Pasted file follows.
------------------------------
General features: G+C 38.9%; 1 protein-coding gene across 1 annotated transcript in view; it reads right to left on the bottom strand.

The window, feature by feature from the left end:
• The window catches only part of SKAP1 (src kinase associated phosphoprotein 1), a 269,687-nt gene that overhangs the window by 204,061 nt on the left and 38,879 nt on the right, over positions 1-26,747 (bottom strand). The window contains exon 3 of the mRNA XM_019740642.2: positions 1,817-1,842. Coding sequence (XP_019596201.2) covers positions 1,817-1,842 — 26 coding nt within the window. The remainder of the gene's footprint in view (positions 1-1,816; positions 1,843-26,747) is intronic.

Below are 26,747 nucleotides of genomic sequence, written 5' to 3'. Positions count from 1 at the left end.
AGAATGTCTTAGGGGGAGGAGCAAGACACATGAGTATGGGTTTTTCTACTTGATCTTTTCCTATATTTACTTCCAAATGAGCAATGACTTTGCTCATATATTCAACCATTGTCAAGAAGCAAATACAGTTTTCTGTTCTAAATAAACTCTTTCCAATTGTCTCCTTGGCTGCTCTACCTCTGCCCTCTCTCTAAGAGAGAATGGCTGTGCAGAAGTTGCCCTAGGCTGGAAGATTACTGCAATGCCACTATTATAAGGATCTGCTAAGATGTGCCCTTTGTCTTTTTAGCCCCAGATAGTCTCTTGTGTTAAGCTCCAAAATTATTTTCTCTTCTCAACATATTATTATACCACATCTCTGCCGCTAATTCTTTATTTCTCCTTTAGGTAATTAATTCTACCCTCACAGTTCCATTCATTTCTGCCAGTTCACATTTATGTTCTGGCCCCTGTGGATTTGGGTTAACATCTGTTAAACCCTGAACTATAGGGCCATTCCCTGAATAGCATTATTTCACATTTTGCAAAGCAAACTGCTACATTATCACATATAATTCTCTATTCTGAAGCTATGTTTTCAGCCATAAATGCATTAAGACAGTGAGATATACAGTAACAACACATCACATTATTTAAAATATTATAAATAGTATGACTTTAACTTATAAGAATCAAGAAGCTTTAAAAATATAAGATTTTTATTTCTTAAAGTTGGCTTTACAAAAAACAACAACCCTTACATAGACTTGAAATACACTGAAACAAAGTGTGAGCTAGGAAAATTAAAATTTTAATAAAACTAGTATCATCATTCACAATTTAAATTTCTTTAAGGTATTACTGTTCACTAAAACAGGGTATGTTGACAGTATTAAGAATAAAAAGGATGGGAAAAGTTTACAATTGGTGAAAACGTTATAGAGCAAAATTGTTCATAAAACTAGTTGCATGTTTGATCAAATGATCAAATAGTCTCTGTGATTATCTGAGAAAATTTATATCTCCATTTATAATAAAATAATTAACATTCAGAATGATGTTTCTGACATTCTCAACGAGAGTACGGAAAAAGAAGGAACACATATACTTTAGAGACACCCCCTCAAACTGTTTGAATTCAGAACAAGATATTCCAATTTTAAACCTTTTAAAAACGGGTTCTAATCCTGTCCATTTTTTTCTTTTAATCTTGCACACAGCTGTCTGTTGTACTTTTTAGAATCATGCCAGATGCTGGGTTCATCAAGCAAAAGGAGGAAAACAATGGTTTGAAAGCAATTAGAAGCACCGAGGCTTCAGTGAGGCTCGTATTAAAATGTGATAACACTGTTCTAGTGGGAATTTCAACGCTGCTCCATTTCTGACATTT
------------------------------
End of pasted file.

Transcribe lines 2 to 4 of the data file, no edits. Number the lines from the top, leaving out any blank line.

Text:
The window, feature by feature from the left end:
• The window catches only part of SKAP1 (src kinase associated phosphoprotein 1), a 269,687-nt gene that overhangs the window by 204,061 nt on the left and 38,879 nt on the right, over positions 1-26,747 (bottom strand). The window contains exon 3 of the mRNA XM_019740642.2: positions 1,817-1,842. Coding sequence (XP_019596201.2) covers positions 1,817-1,842 — 26 coding nt within the window. The remainder of the gene's footprint in view (positions 1-1,816; positions 1,843-26,747) is intronic.

Below are 26,747 nucleotides of genomic sequence, written 5' to 3'. Positions count from 1 at the left end.